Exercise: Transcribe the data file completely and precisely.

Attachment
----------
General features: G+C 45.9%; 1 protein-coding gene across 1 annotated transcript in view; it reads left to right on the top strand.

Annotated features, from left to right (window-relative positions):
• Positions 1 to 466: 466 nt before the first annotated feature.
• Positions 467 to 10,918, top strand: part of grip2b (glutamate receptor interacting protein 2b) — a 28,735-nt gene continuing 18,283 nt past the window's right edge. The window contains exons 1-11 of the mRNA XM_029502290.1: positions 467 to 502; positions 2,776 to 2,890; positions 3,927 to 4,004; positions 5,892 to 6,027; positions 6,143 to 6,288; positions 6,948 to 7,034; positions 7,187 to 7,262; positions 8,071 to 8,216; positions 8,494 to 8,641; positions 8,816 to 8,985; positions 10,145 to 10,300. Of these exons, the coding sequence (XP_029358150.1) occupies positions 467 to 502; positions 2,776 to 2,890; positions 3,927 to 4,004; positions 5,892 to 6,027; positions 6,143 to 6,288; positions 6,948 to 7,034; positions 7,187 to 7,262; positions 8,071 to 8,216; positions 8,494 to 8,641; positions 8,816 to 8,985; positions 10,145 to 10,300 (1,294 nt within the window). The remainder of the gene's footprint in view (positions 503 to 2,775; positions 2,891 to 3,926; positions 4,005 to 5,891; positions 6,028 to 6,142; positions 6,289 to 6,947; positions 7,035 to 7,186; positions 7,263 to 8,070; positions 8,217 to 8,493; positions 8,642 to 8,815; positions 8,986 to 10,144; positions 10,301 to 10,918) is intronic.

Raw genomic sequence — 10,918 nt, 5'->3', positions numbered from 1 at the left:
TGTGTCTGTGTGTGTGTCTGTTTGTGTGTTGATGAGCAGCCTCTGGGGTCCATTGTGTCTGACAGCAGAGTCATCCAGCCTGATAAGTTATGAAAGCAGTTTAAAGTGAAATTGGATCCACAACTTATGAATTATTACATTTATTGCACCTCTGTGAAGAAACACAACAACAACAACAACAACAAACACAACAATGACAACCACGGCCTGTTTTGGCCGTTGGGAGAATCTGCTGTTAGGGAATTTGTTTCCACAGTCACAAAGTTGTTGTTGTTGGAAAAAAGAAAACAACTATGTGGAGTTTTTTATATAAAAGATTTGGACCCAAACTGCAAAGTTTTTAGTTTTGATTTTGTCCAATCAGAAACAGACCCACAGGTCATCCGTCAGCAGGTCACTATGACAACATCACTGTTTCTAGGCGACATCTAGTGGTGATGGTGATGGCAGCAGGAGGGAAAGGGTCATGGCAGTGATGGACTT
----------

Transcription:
General features: G+C 45.9%; 1 protein-coding gene across 1 annotated transcript in view; it reads left to right on the top strand.

Annotated features, from left to right (window-relative positions):
• Positions 1 to 466: 466 nt before the first annotated feature.
• Positions 467 to 10,918, top strand: part of grip2b (glutamate receptor interacting protein 2b) — a 28,735-nt gene continuing 18,283 nt past the window's right edge. The window contains exons 1-11 of the mRNA XM_029502290.1: positions 467 to 502; positions 2,776 to 2,890; positions 3,927 to 4,004; positions 5,892 to 6,027; positions 6,143 to 6,288; positions 6,948 to 7,034; positions 7,187 to 7,262; positions 8,071 to 8,216; positions 8,494 to 8,641; positions 8,816 to 8,985; positions 10,145 to 10,300. Of these exons, the coding sequence (XP_029358150.1) occupies positions 467 to 502; positions 2,776 to 2,890; positions 3,927 to 4,004; positions 5,892 to 6,027; positions 6,143 to 6,288; positions 6,948 to 7,034; positions 7,187 to 7,262; positions 8,071 to 8,216; positions 8,494 to 8,641; positions 8,816 to 8,985; positions 10,145 to 10,300 (1,294 nt within the window). The remainder of the gene's footprint in view (positions 503 to 2,775; positions 2,891 to 3,926; positions 4,005 to 5,891; positions 6,028 to 6,142; positions 6,289 to 6,947; positions 7,035 to 7,186; positions 7,263 to 8,070; positions 8,217 to 8,493; positions 8,642 to 8,815; positions 8,986 to 10,144; positions 10,301 to 10,918) is intronic.

Raw genomic sequence — 10,918 nt, 5'->3', positions numbered from 1 at the left:
TGTGTCTGTGTGTGTGTCTGTTTGTGTGTTGATGAGCAGCCTCTGGGGTCCATTGTGTCTGACAGCAGAGTCATCCAGCCTGATAAGTTATGAAAGCAGTTTAAAGTGAAATTGGATCCACAACTTATGAATTATTACATTTATTGCACCTCTGTGAAGAAACACAACAACAACAACAACAACAAACACAACAATGACAACCACGGCCTGTTTTGGCCGTTGGGAGAATCTGCTGTTAGGGAATTTGTTTCCACAGTCACAAAGTTGTTGTTGTTGGAAAAAAGAAAACAACTATGTGGAGTTTTTTATATAAAAGATTTGGACCCAAACTGCAAAGTTTTTAGTTTTGATTTTGTCCAATCAGAAACAGACCCACAGGTCATCCGTCAGCAGGTCACTATGACAACATCACTGTTTCTAGGCGACATCTAGTGGTGATGGTGATGGCAGCAGGAGGGAAAGGGTCATGGCAGTGATGGACTT